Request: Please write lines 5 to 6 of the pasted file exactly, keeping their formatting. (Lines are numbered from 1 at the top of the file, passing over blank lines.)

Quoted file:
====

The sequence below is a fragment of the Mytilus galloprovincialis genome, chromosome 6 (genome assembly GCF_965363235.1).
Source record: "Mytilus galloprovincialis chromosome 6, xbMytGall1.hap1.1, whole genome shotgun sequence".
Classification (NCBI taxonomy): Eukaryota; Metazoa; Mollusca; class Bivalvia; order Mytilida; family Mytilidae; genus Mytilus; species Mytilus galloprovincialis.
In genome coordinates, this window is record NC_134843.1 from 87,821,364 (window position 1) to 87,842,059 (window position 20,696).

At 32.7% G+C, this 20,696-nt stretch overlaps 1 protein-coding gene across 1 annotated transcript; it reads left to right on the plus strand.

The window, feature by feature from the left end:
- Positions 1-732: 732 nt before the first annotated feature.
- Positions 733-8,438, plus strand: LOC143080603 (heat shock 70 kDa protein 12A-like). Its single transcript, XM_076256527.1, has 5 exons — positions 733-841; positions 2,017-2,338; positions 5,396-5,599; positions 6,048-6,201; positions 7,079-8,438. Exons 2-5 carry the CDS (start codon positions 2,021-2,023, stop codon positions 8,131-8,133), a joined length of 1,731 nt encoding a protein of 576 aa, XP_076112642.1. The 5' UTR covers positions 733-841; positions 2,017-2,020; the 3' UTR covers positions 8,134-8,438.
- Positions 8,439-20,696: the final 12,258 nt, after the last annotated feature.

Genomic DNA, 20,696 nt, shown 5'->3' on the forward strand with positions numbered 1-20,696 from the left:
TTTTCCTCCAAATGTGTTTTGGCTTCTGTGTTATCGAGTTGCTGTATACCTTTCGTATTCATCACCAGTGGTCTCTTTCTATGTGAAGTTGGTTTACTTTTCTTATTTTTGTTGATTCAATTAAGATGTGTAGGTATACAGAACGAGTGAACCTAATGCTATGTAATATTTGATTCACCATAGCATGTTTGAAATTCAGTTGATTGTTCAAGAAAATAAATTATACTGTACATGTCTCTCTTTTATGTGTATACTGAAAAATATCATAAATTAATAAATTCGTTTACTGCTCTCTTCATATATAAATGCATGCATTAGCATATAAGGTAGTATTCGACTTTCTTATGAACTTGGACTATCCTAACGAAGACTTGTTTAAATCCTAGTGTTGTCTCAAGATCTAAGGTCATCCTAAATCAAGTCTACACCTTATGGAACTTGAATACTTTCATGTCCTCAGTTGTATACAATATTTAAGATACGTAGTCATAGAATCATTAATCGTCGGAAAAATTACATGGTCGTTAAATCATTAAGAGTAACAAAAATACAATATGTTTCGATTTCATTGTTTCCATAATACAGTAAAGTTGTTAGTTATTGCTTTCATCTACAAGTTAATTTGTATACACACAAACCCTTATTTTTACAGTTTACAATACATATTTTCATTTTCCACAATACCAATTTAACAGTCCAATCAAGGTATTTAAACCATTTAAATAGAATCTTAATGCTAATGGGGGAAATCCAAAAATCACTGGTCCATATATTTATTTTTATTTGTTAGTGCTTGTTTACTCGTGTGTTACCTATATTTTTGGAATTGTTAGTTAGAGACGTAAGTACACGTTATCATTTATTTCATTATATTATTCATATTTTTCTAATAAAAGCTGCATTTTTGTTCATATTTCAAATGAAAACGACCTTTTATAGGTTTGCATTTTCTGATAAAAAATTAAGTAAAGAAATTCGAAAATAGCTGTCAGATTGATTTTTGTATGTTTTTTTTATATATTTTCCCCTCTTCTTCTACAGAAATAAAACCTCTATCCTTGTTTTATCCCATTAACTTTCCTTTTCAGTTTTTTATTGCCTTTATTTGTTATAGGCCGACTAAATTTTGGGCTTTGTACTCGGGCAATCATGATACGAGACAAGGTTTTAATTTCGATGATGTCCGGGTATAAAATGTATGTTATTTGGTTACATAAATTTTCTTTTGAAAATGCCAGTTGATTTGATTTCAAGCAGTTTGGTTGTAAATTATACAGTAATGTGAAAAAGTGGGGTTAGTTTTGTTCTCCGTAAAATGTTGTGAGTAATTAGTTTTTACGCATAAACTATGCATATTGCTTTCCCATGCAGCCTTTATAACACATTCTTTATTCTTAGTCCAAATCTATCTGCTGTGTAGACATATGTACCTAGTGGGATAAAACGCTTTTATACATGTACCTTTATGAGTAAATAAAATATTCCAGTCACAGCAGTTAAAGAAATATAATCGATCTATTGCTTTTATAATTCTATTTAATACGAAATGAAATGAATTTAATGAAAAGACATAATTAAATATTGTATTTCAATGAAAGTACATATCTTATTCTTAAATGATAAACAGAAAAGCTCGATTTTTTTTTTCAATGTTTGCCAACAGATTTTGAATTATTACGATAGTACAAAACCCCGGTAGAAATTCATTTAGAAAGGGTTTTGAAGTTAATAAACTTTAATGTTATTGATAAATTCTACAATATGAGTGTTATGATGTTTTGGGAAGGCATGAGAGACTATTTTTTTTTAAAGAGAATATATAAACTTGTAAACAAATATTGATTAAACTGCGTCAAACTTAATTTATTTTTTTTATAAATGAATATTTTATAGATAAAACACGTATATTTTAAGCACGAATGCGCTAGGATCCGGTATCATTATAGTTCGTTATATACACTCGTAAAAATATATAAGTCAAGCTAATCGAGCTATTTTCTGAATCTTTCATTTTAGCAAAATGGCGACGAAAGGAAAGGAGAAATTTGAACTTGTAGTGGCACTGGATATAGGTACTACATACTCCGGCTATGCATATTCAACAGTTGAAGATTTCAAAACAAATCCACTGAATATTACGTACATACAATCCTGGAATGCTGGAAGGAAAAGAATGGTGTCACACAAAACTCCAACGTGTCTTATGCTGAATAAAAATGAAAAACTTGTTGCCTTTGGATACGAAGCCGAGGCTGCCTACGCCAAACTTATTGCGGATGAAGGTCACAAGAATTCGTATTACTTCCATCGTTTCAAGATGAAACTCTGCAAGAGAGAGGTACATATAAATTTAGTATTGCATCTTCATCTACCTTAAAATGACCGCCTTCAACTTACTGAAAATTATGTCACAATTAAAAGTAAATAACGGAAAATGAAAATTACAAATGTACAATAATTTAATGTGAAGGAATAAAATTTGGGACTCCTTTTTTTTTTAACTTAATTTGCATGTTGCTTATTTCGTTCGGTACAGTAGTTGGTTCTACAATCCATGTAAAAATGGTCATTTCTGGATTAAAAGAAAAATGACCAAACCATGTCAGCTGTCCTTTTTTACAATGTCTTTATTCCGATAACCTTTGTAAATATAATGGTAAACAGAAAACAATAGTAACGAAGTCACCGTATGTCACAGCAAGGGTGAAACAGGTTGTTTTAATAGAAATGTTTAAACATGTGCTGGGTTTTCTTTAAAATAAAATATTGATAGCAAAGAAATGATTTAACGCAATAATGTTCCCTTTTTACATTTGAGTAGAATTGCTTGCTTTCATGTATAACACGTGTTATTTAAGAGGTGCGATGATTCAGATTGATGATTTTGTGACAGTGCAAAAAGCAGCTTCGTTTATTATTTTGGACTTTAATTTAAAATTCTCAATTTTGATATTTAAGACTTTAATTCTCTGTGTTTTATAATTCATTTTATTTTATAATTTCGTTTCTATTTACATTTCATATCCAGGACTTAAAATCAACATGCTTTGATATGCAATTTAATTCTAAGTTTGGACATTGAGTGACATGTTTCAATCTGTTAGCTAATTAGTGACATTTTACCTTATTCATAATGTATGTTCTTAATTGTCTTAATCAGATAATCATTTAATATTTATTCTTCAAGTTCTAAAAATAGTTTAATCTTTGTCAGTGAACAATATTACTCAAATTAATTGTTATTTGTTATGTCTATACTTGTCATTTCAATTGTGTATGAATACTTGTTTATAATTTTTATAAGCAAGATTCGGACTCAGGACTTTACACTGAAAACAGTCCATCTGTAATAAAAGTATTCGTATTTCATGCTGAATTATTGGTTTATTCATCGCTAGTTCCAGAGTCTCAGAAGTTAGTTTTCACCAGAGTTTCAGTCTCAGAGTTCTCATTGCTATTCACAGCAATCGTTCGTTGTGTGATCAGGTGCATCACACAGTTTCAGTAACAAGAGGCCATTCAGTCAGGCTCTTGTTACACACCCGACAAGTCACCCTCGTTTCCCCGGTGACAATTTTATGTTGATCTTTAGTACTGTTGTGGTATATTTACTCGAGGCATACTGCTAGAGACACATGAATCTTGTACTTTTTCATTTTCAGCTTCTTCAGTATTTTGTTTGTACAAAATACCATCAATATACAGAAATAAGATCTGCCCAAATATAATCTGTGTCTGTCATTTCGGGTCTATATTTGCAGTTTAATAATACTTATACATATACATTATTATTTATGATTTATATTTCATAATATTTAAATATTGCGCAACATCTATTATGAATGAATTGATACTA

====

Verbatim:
At 32.7% G+C, this 20,696-nt stretch overlaps 1 protein-coding gene across 1 annotated transcript; it reads left to right on the plus strand.

The window, feature by feature from the left end: